The body is designed to recognize and respond to stress. It is actually a survival mechanism that has kept us alive. Unfortunately, our modern culture is causing us to be overly stimulated and stressed, which is keeping us in the “fight or flight” sympathetic nervous system state. The problem is, we do not heal while the sympathetic nervous system is activated.
How do we stimulate the calming part of our nervous system?
Most of us have experienced the wonderful relaxation we feel after a massage or a nice yoga session. That relaxed and heavy state is the parasympathetic nervous system state – a state when our body can rest, digest, heal, and repair. It is really important that we activate this step as often as we can to combat the stress of our lifestyle, habits, circumstances, health, etc.
Acupuncture is a wonderful way of stimulating the parasympathetic nervous system and this is why it is such a comfortable treatment. The nice, calm, and sometimes heavy feeling you have after a treatment is a reflection of that state. It feels great!
Why am I feeling stressed?
There are many reasons for the body to have a stress response or remain in a stressed state. If known, it is always the most effective approach to address the underlying cause. Some people are even unaware that their body is under stress. For example, we can see increases in blood pressure with people under stress and they may even be unaware how strongly their body is reacting. Stress can affect sleep, digestion, hormones, and our immune system.
Quitting our jobs and meditating 8 hours a day is not a feasible solution to combatting stress. However, we do need to take active steps to creating some balance in our lives to mitigate the damage of stress. This is particularly true for people who are inflamed, in pain or trying to get pregnant.
After your first appointment with us, we will be able to give you the proper guidance on things you can do to combat stress in your life, aside from just getting treated with acupuncture.
Aside from joint and muscle pain, digestive disorders are the most common complaint we treat in our clinic. Many people ignore that their digestion is not functioning well and do not realize how much this can affect many other areas of their life.
There are many reasons why people experience digestive problems and after your first appointment, we can determine if there are additional medical tests that may be needed in order to treat you more effectively. We work collaboratively with your primary physician to diagnose and treat your conditions.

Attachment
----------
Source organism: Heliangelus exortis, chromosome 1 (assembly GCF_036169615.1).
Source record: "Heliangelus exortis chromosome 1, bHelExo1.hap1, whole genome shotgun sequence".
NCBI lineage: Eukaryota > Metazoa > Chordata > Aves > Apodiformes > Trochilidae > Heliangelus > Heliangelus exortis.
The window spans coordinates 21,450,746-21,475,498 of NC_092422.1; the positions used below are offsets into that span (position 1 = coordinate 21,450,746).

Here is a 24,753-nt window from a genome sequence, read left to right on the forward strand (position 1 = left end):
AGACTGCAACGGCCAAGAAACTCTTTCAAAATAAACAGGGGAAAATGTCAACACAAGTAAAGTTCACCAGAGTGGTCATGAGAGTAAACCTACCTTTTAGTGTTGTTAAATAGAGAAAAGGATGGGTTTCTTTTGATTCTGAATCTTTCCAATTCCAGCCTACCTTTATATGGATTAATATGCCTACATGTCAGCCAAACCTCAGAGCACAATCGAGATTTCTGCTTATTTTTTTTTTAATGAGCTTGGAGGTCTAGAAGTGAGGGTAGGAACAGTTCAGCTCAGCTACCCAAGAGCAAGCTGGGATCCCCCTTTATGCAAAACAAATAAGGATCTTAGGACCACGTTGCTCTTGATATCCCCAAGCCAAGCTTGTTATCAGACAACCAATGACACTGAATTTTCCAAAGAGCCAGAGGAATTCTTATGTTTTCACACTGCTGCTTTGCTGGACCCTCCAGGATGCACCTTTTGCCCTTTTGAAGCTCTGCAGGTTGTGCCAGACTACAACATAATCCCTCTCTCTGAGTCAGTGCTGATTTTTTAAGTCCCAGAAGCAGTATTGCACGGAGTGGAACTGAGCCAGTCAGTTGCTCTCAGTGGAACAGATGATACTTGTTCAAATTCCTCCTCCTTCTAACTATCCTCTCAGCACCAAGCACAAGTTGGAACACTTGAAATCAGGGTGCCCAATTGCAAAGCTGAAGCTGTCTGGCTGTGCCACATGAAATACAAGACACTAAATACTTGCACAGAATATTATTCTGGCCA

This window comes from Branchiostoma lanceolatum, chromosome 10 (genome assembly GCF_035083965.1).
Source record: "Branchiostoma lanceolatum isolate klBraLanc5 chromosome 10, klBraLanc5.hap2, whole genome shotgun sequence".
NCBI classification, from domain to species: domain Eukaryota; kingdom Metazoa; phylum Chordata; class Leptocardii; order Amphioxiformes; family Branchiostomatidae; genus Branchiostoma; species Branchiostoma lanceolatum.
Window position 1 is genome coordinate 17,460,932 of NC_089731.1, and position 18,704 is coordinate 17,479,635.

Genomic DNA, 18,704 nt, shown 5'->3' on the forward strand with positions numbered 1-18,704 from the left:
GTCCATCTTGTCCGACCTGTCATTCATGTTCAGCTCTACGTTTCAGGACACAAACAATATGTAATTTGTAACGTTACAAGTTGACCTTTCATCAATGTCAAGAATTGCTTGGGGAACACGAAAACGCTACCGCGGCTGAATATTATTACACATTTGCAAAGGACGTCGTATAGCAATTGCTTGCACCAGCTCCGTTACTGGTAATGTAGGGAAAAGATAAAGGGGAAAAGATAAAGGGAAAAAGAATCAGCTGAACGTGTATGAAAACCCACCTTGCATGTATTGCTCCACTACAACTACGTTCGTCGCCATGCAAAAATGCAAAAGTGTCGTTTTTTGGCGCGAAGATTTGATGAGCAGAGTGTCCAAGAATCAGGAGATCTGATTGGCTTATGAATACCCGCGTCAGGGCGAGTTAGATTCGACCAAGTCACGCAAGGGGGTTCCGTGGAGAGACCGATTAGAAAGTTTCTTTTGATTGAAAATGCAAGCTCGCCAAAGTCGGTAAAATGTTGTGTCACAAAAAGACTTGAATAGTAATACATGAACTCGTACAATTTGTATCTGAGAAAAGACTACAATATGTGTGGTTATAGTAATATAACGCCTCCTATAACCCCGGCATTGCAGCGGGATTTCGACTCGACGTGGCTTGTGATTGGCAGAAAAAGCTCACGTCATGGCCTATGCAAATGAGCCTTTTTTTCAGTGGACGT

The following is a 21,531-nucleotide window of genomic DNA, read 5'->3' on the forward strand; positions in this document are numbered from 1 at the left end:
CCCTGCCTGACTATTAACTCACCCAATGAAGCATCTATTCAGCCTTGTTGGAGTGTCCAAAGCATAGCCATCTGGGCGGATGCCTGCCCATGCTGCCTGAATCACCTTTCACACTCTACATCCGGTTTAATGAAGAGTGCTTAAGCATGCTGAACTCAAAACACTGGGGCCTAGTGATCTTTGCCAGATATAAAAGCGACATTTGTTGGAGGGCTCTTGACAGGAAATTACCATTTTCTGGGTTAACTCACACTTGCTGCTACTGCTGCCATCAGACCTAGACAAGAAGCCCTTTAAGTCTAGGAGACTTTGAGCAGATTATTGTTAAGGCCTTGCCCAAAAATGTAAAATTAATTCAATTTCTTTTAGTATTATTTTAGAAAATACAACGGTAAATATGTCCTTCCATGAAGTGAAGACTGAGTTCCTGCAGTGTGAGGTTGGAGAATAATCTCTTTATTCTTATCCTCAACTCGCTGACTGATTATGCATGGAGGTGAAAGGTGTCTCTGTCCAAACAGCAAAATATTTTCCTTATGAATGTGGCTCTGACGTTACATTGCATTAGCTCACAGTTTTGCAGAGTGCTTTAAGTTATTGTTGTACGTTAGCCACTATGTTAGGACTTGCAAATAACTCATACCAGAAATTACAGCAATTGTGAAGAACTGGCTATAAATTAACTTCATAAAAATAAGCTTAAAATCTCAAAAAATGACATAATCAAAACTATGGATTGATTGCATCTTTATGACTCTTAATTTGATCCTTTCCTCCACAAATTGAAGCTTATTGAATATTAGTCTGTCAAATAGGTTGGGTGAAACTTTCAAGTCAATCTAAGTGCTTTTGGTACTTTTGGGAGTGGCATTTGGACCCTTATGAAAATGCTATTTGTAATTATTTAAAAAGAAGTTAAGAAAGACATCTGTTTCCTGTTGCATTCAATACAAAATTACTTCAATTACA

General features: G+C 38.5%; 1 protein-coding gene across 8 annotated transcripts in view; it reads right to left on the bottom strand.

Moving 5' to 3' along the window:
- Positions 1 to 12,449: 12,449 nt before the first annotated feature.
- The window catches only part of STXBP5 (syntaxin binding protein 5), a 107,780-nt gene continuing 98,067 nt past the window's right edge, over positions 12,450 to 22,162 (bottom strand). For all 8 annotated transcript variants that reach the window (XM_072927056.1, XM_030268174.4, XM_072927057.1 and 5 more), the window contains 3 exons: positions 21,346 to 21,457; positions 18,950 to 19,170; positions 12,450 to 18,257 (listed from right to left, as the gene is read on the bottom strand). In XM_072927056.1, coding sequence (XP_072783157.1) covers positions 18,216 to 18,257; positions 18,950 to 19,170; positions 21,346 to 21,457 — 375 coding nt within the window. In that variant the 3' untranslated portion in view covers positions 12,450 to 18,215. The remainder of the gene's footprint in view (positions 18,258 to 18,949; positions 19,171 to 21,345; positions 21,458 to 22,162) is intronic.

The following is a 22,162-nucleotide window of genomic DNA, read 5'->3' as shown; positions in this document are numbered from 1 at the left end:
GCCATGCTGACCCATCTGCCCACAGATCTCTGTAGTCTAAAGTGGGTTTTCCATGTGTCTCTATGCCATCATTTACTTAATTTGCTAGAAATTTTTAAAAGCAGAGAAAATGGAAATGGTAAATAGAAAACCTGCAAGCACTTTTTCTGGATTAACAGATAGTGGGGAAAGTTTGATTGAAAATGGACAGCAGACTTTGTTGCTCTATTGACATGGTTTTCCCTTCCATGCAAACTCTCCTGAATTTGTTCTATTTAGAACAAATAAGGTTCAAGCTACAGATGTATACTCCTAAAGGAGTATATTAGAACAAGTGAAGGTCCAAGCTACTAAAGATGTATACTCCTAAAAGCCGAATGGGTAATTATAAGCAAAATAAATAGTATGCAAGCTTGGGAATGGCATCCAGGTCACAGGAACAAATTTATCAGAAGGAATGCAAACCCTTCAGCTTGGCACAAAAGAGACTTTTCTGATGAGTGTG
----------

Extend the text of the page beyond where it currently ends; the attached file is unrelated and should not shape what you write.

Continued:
What are the most common symptoms of digestive imbalance?
- Acid reflux
- Excessive gas
- Lack of appetite
Long-standing digestive weaknesses or inflammation can have a negative effect on other areas of the body. This can include brain fog or difficulty concentrating, low energy, weight loss or weight gain, weakened immune system, and even headaches.
How can acupuncture and Chinese medicine help my repair my digestion?
According to the World Health Organization (WHO), acupuncture has been shown in clinical research to improve digestion and reduce inflammatory disorders of the gut. Herbal medicine and proper supplementation support is a great addition to acupuncture therapy. We are highly trained in determining what additional herbal medicine and support you could benefit from and will be discussed at your first appointment at our clinic.
“All disease begins in the gut.” – Hippocrates
References for stress:
Irritable bowel syndrome, anxiety, and depression: What are the links? Lydiard RB. J Clin Psychiatry. 2001;62 Suppl 8:38-45; discussion 46-7
References for digestion:
Effect of Acupuncture on Dyspepsia with Sleep Disorders. Liaoning Journal of Traditional Chinese Medicine. Zeng LF, Tuo L. (2017). 2017,44(2): 359-361.
Analysis of therapeutic effect of acupuncture and moxibustion on functional dyspepsia. Wu ZL. (2017). Asia-Pacific Traditional Medicine. 2017,13(2): 112-113.
The Rome Ⅲ criteria for the diagnosis of functional dyspepsia in secondary care are not superior to previous definitions. Ford AC, Bercik P, Morgan DG, et al. (2014). Gastroenterology. 2014,146(4): 932-940.
Ultrasonography analysis of gallbladder motility in patients with functional dyspepsia. European journal of internal medicine.Milini N, Filipovic B, Luki T, et al. (2014). 2014,25(2): 156-159.
Visceral and somatic sensory function in functional dyspepsia. Neurogastroenterology and motility. Li X, Cao Y, Wong RKM, et al. (2013). 2013, 25(3): 246-253.
Treatment of irritable bowel syndrome with Chinese herbal medicine: a randomized controlled trial. Bensoussan et al. JAMA. 1998 Nov 11;280(18):1585-9.
Electroacupuncture accelerates solid gastric emptying and improves dyspeptic symptoms in patients with functional dyspepsia. Xu, et al. Dig Dis Sci. 2006 Dec;51(12):2154-9.
Acupuncture for functional gastrointestinal disorders. Takahashi, T. J Gastroenterol. 2006 May;41(5):408-17.